Would you leave your door open when you go out? Of course not. You don’t want to welcome unwanted guests.
Then why would you welcome unwanted chemicals into your scalp skin? I am talking about hair dyes which have dozens of harsh chemicals that can irritate the scalp and even cause cancer.
I know most of us want to delay greys as long as we can. But we can easily do that – with natural and safer options such as the good old henna. I absolutely love henna, it not only covers the greys, it also makes hair incredibly shiny, voluminous and vibrant lukhing.
Would you like to explore the world of henna?
My fascination with henna (or mehendi as we call it in India) started when I was very young. My grandma had a henna bush in her backyard. When we visited her in summer vacation, she made us pick henna leaves. She would then crush the fresh leaves with mortar and pestle and spread on my sister and my hands and feet. She would then tie a cloth around it, so we don’t go around dropping henna everywhere. And then after few hours of henna working its magic, our little hands and feet and nails would be bright red. We both enjoyed it so much.
And as you might expect, my grandma’s hair was always red or brown or a mix of both. We never saw her greys, ever. And if you, too, never want to expose your greys, henna is a natural way out. Before we delve into how to use henna, let’s look at henna, the shrub.
The lovely red-orange dye of henna is enclosed within the henna leaves. Not everyone has access to the henna plant, so for commercial utility, henna leaves are dried, then powdered, and this green powder has the power to dye your hair and skin.
The henna shrub grows and thrives in semi-arid zones with temperatures between 35 to 45 degrees Celsius. So it’s home to North Africa, the Middle East and India, particularly Rajasthan.
Henna is also famous for body art. Beautiful intricate designs are drawn on hands and legs during festivals and wedding ceremonies. It’s a delight to watch the henna artists adorn the bride’s palms, arms and feet. It can take a few hours before it is complete – a trying and tiring task of patience to beautify and celebrate the occasion.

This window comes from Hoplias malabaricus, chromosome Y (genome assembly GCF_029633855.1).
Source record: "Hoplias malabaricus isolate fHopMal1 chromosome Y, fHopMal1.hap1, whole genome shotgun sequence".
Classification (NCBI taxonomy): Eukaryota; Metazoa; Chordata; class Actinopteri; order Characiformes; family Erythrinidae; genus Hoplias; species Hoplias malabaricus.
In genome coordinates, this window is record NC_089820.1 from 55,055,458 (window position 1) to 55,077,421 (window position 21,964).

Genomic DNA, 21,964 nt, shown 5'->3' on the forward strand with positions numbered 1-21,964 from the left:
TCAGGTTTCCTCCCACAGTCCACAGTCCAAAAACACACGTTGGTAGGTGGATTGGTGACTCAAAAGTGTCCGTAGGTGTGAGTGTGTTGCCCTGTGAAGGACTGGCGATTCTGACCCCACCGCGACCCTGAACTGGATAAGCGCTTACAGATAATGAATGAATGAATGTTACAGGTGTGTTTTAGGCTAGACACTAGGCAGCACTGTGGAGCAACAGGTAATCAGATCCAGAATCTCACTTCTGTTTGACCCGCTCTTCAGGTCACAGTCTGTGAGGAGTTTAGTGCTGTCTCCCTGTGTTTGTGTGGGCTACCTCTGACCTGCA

But henna is not at all tiring when you apply on your hair. It can be messy, but well worth it.
Unlike the synthetic aroma of hair dye, henna has a pleasant herby scent and most people like it. And the second most valid and pertinent reason is safety.
Some common ingredients in store-bought hair colours are PPD (p-Phenylenediamine), formaldehyde, resorcinol, ammonia and DMDM Hydantoin. These are not just difficult to pronounce names, but can cause really bad side effects.
Ammonia can cause skin, eye and lung irritation. And resorcinol is linked to endocrine disruption, meaning it affects our body’s normal hormonal function. While PPD possess highest health risk; it has been linked to bladder, lung and breast cancer. One large population based study done on Finnish women in 2015 found a link between women who use hair dye and likelihood of developing breast cancer.
So when you have a safer option why not ditch the harsh chemicals filled hair dye in favour of the organic henna.
Since henna has existed for millennia, and in different parts of the world, there are hundreds of ways you can use henna. I have my own way. And it’s very basic and I like to keep it basic. For those of you who have never used henna or are not sure about using it, this is a good starting point.
Without further ado, let’s get colouring…
You will need the following: